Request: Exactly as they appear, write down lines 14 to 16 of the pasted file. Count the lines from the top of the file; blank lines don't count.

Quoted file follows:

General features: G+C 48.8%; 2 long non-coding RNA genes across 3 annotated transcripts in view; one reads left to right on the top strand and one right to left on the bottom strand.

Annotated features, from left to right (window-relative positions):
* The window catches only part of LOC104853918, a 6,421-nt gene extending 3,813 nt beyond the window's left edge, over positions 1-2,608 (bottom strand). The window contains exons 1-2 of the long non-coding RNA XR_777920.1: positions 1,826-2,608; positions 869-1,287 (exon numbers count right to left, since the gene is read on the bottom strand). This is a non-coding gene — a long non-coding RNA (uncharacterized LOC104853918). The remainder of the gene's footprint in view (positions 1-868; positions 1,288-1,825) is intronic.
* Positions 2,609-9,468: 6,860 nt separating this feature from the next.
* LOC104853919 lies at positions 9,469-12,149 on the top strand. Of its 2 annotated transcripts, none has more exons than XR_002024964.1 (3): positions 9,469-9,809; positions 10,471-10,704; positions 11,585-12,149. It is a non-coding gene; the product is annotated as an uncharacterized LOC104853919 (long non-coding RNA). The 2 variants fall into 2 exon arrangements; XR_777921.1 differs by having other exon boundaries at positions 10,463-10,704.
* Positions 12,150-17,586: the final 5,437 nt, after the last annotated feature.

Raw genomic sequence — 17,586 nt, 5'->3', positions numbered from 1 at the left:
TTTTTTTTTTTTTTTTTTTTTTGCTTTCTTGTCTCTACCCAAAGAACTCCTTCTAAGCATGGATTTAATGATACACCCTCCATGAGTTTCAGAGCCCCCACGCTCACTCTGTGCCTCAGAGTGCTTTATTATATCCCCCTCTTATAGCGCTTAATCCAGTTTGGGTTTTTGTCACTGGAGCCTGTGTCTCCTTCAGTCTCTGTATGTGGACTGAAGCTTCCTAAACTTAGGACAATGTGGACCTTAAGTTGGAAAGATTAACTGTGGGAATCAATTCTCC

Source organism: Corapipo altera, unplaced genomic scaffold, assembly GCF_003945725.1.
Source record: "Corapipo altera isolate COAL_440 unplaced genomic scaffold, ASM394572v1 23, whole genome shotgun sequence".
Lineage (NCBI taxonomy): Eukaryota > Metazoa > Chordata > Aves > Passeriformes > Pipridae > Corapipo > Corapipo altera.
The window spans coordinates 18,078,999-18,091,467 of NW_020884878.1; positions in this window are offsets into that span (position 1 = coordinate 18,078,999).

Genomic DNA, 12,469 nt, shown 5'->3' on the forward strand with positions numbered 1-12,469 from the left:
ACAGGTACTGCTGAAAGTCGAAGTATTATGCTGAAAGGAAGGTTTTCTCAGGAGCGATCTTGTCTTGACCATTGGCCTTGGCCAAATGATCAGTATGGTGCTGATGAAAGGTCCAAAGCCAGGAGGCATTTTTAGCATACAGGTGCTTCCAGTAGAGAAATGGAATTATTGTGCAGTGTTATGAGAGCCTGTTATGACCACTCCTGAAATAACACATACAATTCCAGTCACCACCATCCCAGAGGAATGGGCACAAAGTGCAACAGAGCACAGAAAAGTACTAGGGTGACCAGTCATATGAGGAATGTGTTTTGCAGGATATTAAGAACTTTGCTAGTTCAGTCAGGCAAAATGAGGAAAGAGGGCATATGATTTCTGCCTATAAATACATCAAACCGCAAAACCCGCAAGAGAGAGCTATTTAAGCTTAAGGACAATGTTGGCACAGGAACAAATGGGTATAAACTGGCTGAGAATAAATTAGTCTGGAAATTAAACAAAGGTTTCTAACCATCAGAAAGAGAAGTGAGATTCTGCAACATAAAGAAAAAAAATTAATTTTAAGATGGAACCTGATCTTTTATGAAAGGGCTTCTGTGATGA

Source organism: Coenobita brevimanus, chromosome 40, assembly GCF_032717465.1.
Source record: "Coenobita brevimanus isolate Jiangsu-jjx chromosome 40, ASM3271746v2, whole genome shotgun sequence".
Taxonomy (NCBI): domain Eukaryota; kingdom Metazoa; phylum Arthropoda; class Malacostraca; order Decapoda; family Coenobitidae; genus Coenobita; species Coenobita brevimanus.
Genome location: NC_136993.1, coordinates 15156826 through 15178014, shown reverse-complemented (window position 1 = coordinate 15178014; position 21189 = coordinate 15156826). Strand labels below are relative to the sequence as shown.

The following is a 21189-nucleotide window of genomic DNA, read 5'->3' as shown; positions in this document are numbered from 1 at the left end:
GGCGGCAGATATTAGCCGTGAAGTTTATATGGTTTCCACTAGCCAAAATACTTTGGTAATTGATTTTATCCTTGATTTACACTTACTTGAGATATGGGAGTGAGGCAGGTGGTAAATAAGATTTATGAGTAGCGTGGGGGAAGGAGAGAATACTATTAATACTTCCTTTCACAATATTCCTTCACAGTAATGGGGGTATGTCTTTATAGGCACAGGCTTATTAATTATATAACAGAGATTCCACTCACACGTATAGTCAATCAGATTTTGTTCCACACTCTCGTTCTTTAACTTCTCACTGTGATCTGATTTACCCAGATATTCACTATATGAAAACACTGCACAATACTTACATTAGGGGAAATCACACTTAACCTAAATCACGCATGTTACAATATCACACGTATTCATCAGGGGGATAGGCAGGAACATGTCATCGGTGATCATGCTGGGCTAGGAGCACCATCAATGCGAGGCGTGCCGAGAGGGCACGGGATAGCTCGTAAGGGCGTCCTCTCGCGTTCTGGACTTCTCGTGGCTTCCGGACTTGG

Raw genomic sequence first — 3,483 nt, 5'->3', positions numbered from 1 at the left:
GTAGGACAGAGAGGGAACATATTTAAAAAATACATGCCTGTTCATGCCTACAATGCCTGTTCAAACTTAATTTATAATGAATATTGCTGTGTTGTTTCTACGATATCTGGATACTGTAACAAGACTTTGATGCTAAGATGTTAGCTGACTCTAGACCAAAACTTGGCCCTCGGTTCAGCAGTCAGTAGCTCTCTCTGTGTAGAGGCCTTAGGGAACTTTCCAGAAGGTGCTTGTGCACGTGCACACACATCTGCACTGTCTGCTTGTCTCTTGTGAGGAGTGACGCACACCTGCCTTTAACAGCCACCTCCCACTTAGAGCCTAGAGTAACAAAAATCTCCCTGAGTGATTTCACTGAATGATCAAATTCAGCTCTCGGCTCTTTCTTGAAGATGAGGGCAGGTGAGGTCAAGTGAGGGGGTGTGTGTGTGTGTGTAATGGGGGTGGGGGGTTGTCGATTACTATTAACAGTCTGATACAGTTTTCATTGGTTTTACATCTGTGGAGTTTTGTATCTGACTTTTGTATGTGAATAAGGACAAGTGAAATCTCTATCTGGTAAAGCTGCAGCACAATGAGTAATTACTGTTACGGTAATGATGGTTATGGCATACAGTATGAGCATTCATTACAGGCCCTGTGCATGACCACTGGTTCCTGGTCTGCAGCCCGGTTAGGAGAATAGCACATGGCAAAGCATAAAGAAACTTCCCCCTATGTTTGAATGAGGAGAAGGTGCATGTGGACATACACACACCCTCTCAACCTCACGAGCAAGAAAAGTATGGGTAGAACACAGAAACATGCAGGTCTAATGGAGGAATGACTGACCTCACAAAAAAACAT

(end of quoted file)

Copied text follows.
ACAGGTACTGCTGAAAGTCGAAGTATTATGCTGAAAGGAAGGTTTTCTCAGGAGCGATCTTGTCTTGACCATTGGCCTTGGCCAAATGATCAGTATGGTGCTGATGAAAGGTCCAAAGCCAGGAGGCATTTTTAGCATACAGGTGCTTCCAGTAGAGAAATGGAATTATTGTGCAGTGTTATGAGAGCCTGTTATGACCACTCCTGAAATAACACATACAATTCCAGTCACCACCATCCCAGAGGAATGGGCACAAAGTGCAACAGAGCACAGAAAAGTACTAGGGTGACCAGTCATATGAGGAATGTGTTTTGCAGGATATTAAGAACTTTGCTAGTTCAGTCAGGCAAAATGAGGAAAGAGGGCATATGATTTCTGCCTATAAATACATCAAACCGCAAAACCCGCAAGAGAGAGCTATTTAAGCTTAAGGACAATGTTGGCACAGGAACAAATGGGTATAAACTGGCTGAGAATAAATTAGTCTGGAAATTAAACAAAGGTTTCTAACCATCAGAAAGAGAAGTGAGATTCTGCAACATAAAGAAAAAAAATTAATTTTAAGATGGAACCTGATCTTTTATGAAAGGGCTTCTGTGATGA

Source organism: Coenobita brevimanus, chromosome 40, assembly GCF_032717465.1.
Source record: "Coenobita brevimanus isolate Jiangsu-jjx chromosome 40, ASM3271746v2, whole genome shotgun sequence".